“Heartthrob” – Tegan & Sara

4 stars (out of 5)

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Product DetailsI’ve been keeping a very close eye on Tegan and Sara for a few years now, the Canadian twin sister  duo (and both of them  are gay shocka!) have gradually gone from a shrill, somewhat 2-dimensional alt-indie band to assured songwriters and performers over the space of 6 albums  and this, their seventh, promised what had surely been on the cards for some time now, the recruitment of a massively talented and successful pop producer to allow the girls to fully realise their top 20 potential, in sound at least if not sales.  Greg Kurstin has, amongst others, written for and produced Kylie, Santigold, Sia, Devo, Kelly Clarkson and Pink (alongside the work of his own group, The Bird and The Bee) with Lily Allen being his most frequent, distinctive and creatively diverse collaborator (he produced some of her debut and all of her very good second album “It’s Not Me, It’s You” and is currently working with her on a musical).

Tegan and Sara have in the last couple of years embraced dance remixes of their songs (in particular the brilliant wonky pop of “Alligator” from their last album, 2009’s “Sainthood”) and have  added their guest vocals to trance artists DJ Tiesto and Morgan Page’s work.  “Heartthrob” (and that’s definitely a heart throbbing in pain and not that of a pop idol’s appeal) is not a joyous, arms aloft, life-affirming, dance floor departure for the twins though.  It has its euphoric moments such as the rushing, power pop chords of lead single “Closer” and “Goodbye,  Goodbye” which has a huge, two-part chorus hook and exploits repetition very effectively as the song’s title suggests . But just by looking at the remaining song titles alone massive clues are given to the sisters’ general mood and along with Kurstin, who is responsible for the majority of “Heartthrob”’s production, have created a warm and full, mid-eighties influenced (Cyndi Lauper’s first album, Fleetwood Mac ‘Tango In The Night’, Madonna’s ‘Vision Quest’ soundtrack) mix of guitars and synths that sonically support the girls tales of distrust, disappointment and devastation.

With those kinds of themes and influences you shouldn’t be surprised if a power ballad (they usually terrify me) were to make an appearance and there are 2 amazing ones to choose from here. “Now That I’m Messed Up” ( ‘Now I’m all messed up, sick inside and wondering where you’re leaving your make up’ ) and in particular “I Was A Fool” both bring to mind Abba at their most domestically troubled and saddest when vocally and melodically Agnetha and Frida would somehow be both subtle and overwhelming at the same time. This album sees the first time that the girls have written songs together, they usually write tracks alone with a sole writing credit per track. If the outcome of the sibling’s teamwork is songwriting of this quality then I sincerely hope it continues along with Kurstin, I’m presuming, pushing vocal performances to a new level of soulfulness (many of the melodies are rooted in R’n’B structures).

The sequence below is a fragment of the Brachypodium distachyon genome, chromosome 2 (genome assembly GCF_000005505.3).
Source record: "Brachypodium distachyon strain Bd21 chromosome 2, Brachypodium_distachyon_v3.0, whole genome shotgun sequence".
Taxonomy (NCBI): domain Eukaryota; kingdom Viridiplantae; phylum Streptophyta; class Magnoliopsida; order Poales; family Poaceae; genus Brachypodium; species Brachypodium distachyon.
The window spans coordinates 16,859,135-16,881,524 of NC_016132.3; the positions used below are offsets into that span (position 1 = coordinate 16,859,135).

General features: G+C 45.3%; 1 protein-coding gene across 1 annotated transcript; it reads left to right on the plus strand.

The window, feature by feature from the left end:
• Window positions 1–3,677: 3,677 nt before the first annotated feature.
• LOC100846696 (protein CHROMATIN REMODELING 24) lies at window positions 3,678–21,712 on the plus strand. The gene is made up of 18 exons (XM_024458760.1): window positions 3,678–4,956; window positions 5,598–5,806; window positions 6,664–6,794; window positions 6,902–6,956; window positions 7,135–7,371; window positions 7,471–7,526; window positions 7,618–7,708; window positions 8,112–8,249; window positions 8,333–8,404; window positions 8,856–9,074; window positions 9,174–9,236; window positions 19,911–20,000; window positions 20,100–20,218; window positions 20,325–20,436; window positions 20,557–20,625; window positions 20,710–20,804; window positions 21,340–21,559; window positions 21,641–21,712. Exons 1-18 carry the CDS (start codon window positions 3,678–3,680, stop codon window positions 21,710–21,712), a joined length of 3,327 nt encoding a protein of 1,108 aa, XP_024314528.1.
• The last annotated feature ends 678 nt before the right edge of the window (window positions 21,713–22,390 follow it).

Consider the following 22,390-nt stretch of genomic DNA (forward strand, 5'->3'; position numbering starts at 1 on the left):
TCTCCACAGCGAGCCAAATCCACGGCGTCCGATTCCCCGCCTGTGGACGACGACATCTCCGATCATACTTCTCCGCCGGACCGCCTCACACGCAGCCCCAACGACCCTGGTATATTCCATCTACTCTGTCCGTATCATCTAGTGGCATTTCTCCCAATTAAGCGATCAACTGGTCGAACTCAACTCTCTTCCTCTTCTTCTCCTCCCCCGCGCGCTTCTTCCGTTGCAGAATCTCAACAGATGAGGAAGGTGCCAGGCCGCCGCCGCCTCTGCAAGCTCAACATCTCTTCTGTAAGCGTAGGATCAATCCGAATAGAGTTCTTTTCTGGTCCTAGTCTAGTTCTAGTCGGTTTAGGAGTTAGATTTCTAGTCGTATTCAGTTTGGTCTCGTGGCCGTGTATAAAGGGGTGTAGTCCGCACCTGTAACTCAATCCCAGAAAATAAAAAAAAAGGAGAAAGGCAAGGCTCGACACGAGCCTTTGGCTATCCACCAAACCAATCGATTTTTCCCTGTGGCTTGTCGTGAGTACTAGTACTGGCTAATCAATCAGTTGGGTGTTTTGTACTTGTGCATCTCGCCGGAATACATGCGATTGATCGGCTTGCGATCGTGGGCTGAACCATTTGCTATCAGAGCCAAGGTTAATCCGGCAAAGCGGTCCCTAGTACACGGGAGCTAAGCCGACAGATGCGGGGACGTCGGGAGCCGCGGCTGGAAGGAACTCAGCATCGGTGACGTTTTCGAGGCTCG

I Couldn’t Be Your Friend” starts with pounding piano and a 60’s girl group aesthetic and by the time the vocal stutter effects arrive in the last 30 seconds has morphed into 80’s pop anthem that would befit the best of Stock, Aitkin and Waterman’s repertoire . If I had a gripe, and it would be a small one, this album could do with a few more of these kind of belters. This is a short album, just over 30 minutes, and at 10 songs can’t afford an attempt at flirty upbeat grooves like “Drove Me Wild” which only diminishes the sisters’ returns with a characterless vocal and lack of hook and “Love They Say” which sounds like a drab “Sainthood” reject which even magic pop dust can’t save. My favourite track is also the shortest, at 2.53 minutes, “How Come You Don’t Want Me” which  has an edge and a spike to it that none of the other tracks here do and sounds as though it could have been lifted from the sisters’ most satisfying and interesting album from 2007, “The Con”, containing all the best elements of the essential Tegan and Sara DNA.

“Heartthrob” is an album that is a little bit backward in coming forward; it isn’t as instant as you might expect given its credentials and rewards are definitely reaped through related listens. It might not be the sisters’ best album but it definitely contains some of their best and most emotionally engaging work. If you’re lucky enough to still have a record shop near you, then I recommend you spend a tenner on this.  Come summer, when you know all the words off by heart and are belting them out on your car journey to the coast, you’ll thank me.